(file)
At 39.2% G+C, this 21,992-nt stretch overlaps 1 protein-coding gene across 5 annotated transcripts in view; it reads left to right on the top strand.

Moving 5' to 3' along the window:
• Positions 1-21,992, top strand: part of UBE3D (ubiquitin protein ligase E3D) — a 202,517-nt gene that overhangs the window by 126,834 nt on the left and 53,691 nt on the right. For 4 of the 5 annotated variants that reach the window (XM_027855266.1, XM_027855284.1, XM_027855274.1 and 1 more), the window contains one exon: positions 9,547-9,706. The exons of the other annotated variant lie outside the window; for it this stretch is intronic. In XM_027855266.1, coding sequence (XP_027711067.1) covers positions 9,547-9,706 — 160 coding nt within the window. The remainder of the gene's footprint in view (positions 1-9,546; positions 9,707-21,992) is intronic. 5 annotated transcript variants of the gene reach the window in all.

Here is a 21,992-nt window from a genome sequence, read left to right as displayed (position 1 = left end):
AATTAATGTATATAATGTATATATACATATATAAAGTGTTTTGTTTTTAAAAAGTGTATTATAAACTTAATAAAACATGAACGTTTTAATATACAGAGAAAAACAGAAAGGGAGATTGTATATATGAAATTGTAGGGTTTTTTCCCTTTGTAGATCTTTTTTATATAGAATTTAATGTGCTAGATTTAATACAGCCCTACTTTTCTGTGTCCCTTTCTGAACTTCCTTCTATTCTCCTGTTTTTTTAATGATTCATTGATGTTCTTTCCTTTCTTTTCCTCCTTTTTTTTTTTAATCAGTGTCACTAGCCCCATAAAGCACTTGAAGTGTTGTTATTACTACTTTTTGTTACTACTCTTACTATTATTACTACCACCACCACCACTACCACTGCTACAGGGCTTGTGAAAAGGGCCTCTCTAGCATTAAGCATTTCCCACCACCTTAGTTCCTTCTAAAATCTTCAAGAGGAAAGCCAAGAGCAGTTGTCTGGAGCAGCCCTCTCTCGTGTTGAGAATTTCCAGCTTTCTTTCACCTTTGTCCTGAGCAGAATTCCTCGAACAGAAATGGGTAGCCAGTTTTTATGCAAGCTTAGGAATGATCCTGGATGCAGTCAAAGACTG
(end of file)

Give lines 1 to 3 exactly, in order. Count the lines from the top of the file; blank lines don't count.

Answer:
At 39.2% G+C, this 21,992-nt stretch overlaps 1 protein-coding gene across 5 annotated transcripts in view; it reads left to right on the top strand.

Moving 5' to 3' along the window:
• Positions 1-21,992, top strand: part of UBE3D (ubiquitin protein ligase E3D) — a 202,517-nt gene that overhangs the window by 126,834 nt on the left and 53,691 nt on the right. For 4 of the 5 annotated variants that reach the window (XM_027855266.1, XM_027855284.1, XM_027855274.1 and 1 more), the window contains one exon: positions 9,547-9,706. The exons of the other annotated variant lie outside the window; for it this stretch is intronic. In XM_027855266.1, coding sequence (XP_027711067.1) covers positions 9,547-9,706 — 160 coding nt within the window. The remainder of the gene's footprint in view (positions 1-9,546; positions 9,707-21,992) is intronic. 5 annotated transcript variants of the gene reach the window in all.